While considering putting up a new garden fence you might not have considered checking for any laws as it seems illogical to have laws regarding fencing. But there are laws about fencing and you must consider them.
There is a common misconception about the permitted height of fence to be 2m because of misguidance by certain sites. However with planning permission, you can request to go higher. No permission is required for a garden fence of 2 meters or less on your property, except where it adjoins a road or footpath. In this case the height is restricted to 1 metre.
If you do not live in an open plan/shared surface type of development. Always consult your local area planning office as there may be a condition attached to the planning permission for the estate which would override this guidance.
For the lastest information please see https://www.planningni.gov.uk/index/…/advice_home_fences.htm.
Although this law seems simple, there is a twist in it. You even need to have planning permission for putting trellis on 2 meters of fencing but if you are growing plants on the fence and that exceeds the limit of 2 meters then its OK. But if support is provided to the plant to grow up the fence then technically the fence becomes higher than 2 meters which is not allowed.
Another simple but complicated issue arose when you are living in a house with a garden having fencing on each side. The issue is that who owns the fence and who is responsible for its repairs. There are some absurd answers to these issues. One being is that if you stand in your back garden with your house on your back, the fence to the right is yours. This is complete nonsense and here law defines what seems logical. Law states that if fence posts on your land, you own the fence. This is similar to the case for ditch and hedge divided farms. A ditch must be dug on your land and a mound of soil should be thrown on your own land. Similarly, fencing could be put up on your own land not on your neighbour’s.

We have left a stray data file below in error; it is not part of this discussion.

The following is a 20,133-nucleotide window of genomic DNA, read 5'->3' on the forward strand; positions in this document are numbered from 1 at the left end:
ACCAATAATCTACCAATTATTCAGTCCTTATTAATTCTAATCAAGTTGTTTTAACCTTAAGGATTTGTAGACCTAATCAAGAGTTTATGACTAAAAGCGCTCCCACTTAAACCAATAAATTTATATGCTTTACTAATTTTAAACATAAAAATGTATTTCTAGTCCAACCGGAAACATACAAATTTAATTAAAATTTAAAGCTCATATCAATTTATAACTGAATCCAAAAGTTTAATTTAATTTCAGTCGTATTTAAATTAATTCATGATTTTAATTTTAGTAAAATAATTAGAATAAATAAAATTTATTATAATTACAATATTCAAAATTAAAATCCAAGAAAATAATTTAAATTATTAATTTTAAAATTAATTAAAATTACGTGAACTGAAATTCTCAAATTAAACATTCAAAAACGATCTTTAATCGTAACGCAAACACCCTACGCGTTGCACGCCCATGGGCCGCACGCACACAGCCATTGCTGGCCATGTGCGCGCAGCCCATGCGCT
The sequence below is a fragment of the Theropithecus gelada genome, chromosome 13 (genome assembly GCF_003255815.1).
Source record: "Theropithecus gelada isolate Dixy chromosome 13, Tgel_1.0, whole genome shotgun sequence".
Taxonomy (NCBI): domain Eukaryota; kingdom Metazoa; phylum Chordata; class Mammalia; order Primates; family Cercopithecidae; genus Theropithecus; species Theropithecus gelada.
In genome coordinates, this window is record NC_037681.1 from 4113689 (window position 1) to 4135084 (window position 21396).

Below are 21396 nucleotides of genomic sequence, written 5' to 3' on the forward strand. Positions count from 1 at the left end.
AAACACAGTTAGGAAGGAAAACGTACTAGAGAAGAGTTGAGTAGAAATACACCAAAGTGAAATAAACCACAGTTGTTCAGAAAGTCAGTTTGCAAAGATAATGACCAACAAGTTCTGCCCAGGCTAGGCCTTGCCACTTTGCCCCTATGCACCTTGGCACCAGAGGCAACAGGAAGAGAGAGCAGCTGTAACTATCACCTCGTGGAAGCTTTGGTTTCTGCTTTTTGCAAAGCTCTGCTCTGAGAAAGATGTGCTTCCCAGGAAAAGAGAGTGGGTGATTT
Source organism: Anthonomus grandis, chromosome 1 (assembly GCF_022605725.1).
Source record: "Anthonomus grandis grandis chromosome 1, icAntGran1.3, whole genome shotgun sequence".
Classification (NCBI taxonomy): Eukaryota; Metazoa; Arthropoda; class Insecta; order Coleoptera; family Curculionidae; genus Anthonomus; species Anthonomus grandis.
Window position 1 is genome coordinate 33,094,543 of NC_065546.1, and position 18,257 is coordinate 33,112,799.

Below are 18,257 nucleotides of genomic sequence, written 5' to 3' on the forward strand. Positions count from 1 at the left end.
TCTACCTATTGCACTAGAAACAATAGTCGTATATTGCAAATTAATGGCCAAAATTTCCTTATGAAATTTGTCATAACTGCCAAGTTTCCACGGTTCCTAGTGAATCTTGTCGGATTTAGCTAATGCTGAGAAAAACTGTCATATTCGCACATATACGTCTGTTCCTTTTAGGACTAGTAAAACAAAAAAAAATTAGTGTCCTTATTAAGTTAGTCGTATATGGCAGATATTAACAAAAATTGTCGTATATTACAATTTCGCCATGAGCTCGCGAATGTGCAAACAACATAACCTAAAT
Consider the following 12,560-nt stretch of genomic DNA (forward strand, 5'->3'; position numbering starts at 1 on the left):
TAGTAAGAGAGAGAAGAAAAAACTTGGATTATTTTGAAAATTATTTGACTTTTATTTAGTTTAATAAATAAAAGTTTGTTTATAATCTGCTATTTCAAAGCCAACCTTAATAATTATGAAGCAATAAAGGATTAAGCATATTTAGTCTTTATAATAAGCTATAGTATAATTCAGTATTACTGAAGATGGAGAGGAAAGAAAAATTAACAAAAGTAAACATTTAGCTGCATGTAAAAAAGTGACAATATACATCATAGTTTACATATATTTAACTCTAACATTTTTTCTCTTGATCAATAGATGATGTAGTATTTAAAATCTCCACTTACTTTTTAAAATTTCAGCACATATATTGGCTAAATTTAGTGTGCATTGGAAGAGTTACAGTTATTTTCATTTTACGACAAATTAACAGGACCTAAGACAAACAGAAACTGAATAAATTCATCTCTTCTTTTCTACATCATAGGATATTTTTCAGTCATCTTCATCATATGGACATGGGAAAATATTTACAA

Safety is another thing to be considered while fencing. If your Nottingham fencing borders a footpath or public passage, then the fence should be no more than 1 meter and safe for the persons walking alongside the fence. Anything that could result in injury could lead to legal action. For example, barbed wire could come into contact with people walking alongside it and cause injury and you would be responsible. Some people think it a good idea to have smashed glass cemented on top of their fence to deter thieves but amazingly you shouldn’t do this because it could cause injury to someone and you would be responsible even if someone is trying to break into your house!